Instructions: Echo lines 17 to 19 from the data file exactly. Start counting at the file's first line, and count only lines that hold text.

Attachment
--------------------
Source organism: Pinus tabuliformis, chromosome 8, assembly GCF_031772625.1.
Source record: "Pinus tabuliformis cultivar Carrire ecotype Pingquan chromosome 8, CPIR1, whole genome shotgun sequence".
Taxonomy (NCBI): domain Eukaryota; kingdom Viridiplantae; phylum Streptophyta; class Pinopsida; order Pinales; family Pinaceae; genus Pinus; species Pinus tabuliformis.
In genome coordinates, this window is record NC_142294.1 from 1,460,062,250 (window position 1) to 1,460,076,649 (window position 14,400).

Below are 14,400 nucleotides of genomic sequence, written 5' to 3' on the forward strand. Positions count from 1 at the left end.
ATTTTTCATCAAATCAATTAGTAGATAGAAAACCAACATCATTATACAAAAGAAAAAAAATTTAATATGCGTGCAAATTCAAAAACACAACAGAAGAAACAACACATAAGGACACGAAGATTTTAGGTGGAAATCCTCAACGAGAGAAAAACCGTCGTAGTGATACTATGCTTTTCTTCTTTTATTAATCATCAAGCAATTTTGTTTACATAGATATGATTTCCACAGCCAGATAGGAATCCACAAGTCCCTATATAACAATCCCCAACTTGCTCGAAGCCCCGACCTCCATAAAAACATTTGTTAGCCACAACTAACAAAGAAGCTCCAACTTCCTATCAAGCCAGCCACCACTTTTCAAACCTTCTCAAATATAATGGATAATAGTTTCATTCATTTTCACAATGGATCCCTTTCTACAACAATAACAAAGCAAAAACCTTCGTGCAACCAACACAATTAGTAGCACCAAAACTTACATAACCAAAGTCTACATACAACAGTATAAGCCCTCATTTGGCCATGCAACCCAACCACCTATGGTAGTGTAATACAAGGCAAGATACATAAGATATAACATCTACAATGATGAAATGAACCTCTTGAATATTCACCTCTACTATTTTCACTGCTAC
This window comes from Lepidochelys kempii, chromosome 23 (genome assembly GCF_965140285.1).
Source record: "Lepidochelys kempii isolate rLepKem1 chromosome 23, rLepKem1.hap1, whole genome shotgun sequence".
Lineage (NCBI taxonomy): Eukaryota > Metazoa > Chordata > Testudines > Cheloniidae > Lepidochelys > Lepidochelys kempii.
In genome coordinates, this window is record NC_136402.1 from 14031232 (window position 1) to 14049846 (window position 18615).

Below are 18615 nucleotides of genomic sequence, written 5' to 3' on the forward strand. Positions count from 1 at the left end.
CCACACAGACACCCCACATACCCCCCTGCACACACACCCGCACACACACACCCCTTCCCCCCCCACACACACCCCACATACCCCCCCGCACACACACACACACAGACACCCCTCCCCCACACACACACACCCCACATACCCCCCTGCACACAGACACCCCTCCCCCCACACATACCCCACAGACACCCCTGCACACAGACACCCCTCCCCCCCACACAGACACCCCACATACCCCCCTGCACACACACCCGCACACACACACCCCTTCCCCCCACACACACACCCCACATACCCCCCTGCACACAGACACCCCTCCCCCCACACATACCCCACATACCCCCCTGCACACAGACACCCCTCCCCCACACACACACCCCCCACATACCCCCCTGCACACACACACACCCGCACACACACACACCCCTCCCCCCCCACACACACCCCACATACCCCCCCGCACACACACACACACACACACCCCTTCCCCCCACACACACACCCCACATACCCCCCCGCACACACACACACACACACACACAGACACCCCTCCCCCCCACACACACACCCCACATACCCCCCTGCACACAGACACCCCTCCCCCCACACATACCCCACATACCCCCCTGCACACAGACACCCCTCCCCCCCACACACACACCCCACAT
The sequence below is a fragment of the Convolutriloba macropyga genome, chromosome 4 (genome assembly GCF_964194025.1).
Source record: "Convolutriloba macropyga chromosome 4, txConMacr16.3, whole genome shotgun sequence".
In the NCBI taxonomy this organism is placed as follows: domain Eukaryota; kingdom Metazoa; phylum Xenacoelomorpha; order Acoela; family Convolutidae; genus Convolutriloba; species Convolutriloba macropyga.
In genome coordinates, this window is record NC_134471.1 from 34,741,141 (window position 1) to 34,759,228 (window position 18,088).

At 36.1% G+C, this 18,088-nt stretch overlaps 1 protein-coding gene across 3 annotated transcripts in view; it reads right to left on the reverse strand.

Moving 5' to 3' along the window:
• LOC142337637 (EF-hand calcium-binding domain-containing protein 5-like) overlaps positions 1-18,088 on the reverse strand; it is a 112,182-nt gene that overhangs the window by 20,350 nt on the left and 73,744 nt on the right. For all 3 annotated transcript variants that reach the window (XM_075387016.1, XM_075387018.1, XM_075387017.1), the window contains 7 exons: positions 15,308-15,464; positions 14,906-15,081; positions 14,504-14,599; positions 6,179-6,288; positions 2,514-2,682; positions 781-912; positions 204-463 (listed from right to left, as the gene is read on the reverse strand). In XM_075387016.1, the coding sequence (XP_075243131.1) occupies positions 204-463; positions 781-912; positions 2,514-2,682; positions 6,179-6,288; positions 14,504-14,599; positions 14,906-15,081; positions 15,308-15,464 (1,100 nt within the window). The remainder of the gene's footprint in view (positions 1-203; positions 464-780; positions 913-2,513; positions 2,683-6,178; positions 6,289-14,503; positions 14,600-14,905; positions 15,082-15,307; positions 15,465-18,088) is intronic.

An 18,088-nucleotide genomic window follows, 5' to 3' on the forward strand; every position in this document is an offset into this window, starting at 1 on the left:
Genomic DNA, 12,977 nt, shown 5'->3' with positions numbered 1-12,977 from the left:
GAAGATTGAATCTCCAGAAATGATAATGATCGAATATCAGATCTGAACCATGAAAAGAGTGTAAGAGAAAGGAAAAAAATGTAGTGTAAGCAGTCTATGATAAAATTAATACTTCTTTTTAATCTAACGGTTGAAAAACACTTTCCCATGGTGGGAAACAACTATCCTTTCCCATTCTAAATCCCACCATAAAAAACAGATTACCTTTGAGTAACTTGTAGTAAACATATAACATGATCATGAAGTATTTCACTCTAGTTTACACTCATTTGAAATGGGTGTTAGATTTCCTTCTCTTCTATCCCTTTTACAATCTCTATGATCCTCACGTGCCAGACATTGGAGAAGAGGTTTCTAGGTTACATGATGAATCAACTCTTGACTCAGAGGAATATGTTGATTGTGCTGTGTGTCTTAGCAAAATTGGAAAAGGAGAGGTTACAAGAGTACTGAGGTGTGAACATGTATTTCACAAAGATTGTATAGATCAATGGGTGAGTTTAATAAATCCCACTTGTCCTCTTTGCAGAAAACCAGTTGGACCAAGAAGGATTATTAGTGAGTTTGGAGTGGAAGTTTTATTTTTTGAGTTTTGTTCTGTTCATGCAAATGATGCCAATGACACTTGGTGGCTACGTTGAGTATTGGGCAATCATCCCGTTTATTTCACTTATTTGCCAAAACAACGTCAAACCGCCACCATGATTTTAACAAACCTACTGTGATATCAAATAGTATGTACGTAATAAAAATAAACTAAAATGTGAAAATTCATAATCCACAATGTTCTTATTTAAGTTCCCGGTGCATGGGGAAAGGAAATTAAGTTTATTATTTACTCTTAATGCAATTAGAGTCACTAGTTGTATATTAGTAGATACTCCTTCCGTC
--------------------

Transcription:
At 36.1% G+C, this 18,088-nt stretch overlaps 1 protein-coding gene across 3 annotated transcripts in view; it reads right to left on the reverse strand.

Moving 5' to 3' along the window:
• LOC142337637 (EF-hand calcium-binding domain-containing protein 5-like) overlaps positions 1-18,088 on the reverse strand; it is a 112,182-nt gene that overhangs the window by 20,350 nt on the left and 73,744 nt on the right. For all 3 annotated transcript variants that reach the window (XM_075387016.1, XM_075387018.1, XM_075387017.1), the window contains 7 exons: positions 15,308-15,464; positions 14,906-15,081; positions 14,504-14,599; positions 6,179-6,288; positions 2,514-2,682; positions 781-912; positions 204-463 (listed from right to left, as the gene is read on the reverse strand). In XM_075387016.1, the coding sequence (XP_075243131.1) occupies positions 204-463; positions 781-912; positions 2,514-2,682; positions 6,179-6,288; positions 14,504-14,599; positions 14,906-15,081; positions 15,308-15,464 (1,100 nt within the window). The remainder of the gene's footprint in view (positions 1-203; positions 464-780; positions 913-2,513; positions 2,683-6,178; positions 6,289-14,503; positions 14,600-14,905; positions 15,082-15,307; positions 15,465-18,088) is intronic.